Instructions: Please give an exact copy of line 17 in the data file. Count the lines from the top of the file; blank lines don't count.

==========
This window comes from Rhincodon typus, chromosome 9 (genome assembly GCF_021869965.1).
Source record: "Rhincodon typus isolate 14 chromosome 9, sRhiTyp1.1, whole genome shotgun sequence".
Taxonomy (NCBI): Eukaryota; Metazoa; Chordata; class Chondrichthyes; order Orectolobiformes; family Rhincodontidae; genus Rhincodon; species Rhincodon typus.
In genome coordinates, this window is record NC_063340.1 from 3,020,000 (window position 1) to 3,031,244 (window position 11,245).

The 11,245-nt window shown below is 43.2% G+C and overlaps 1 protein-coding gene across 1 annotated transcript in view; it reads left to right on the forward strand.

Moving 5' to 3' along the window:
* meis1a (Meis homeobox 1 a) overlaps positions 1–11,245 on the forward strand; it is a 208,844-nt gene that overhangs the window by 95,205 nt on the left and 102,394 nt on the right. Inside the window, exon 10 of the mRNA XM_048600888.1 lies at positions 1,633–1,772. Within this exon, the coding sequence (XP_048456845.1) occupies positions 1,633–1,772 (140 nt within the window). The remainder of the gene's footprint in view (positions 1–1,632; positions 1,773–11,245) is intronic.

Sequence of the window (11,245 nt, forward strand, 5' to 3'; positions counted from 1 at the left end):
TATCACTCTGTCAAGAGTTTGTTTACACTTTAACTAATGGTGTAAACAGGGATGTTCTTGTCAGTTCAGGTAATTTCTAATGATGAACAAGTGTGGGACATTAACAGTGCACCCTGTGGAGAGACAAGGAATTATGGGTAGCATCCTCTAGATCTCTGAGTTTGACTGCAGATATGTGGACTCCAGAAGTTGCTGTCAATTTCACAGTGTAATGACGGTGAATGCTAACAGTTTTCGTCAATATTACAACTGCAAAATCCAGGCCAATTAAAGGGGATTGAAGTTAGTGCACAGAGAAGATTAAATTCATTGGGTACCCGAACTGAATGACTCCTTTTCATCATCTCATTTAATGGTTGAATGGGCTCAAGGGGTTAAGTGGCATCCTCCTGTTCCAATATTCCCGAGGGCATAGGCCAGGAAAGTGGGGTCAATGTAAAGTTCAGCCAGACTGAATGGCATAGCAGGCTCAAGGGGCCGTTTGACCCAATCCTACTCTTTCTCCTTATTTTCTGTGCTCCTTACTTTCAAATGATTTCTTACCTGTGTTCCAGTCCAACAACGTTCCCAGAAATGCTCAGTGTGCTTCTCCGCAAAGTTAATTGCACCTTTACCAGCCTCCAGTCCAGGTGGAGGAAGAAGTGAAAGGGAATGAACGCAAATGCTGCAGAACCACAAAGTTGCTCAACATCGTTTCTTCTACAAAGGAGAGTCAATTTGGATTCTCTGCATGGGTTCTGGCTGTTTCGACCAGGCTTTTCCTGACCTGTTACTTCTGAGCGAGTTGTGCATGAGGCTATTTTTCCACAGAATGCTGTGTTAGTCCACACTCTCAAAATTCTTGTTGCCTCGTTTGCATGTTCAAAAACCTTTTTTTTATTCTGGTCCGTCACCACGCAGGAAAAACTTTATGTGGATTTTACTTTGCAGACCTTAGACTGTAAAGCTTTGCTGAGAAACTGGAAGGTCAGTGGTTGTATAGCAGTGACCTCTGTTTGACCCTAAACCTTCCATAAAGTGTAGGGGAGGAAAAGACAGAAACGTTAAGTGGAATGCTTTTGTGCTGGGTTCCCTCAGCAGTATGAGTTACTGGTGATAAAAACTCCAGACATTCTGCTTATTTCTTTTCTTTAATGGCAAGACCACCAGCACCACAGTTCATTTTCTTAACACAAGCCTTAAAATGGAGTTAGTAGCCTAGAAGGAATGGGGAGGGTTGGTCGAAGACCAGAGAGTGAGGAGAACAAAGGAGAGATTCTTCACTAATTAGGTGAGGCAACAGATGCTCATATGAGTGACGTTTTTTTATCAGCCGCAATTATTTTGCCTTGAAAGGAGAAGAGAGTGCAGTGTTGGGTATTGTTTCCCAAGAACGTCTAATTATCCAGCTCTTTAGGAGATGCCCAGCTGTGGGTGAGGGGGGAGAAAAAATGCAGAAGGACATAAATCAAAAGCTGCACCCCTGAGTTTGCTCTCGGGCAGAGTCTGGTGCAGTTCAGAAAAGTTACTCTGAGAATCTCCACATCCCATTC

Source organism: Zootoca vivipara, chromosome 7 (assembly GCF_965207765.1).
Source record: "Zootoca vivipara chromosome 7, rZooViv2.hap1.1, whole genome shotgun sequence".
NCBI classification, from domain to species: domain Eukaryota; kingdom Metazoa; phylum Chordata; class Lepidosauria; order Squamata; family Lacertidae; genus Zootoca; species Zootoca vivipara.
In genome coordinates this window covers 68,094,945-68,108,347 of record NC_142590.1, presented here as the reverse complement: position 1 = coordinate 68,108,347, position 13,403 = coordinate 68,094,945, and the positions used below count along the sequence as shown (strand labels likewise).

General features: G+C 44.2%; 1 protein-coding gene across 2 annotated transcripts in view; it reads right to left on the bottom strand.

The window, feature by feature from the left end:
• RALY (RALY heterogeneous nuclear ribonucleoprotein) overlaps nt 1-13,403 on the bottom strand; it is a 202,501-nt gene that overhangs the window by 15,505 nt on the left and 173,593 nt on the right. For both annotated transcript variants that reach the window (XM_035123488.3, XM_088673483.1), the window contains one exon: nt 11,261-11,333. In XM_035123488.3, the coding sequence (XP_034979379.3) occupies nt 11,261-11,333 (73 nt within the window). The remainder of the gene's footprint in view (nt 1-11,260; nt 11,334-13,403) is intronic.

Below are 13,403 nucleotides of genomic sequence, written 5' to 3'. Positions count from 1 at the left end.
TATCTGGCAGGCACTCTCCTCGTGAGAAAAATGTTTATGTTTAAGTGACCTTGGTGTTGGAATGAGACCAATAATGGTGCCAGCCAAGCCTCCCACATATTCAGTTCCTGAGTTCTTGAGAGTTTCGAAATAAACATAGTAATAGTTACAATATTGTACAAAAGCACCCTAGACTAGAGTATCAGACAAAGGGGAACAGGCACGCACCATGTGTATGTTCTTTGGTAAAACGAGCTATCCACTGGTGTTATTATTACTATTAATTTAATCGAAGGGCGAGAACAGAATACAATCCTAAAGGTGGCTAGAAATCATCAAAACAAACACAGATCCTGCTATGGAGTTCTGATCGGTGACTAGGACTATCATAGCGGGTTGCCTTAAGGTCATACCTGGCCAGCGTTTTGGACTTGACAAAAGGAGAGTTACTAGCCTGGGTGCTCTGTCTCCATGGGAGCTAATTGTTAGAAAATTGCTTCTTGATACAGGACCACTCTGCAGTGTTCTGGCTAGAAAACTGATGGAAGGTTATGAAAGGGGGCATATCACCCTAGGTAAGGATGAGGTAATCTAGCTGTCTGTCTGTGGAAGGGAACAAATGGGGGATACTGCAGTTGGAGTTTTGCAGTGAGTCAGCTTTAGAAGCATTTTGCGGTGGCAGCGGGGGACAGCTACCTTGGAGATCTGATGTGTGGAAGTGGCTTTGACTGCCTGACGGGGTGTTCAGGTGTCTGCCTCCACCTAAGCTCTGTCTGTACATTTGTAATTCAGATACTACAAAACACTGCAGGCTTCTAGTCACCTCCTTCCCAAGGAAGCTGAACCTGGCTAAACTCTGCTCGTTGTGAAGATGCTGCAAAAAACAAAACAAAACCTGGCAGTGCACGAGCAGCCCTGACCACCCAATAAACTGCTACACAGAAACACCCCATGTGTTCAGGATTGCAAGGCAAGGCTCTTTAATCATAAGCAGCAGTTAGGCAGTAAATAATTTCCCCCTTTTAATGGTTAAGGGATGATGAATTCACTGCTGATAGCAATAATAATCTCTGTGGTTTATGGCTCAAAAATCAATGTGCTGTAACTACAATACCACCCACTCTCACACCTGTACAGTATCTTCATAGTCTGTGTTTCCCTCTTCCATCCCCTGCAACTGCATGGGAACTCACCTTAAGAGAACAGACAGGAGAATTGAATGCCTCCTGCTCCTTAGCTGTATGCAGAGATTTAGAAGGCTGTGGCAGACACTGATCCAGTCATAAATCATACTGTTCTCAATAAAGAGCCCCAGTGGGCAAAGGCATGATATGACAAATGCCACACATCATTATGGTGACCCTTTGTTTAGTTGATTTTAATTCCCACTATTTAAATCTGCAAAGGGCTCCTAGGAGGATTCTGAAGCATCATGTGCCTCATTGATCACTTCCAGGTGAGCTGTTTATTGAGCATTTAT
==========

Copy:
Below are 13,403 nucleotides of genomic sequence, written 5' to 3'. Positions count from 1 at the left end.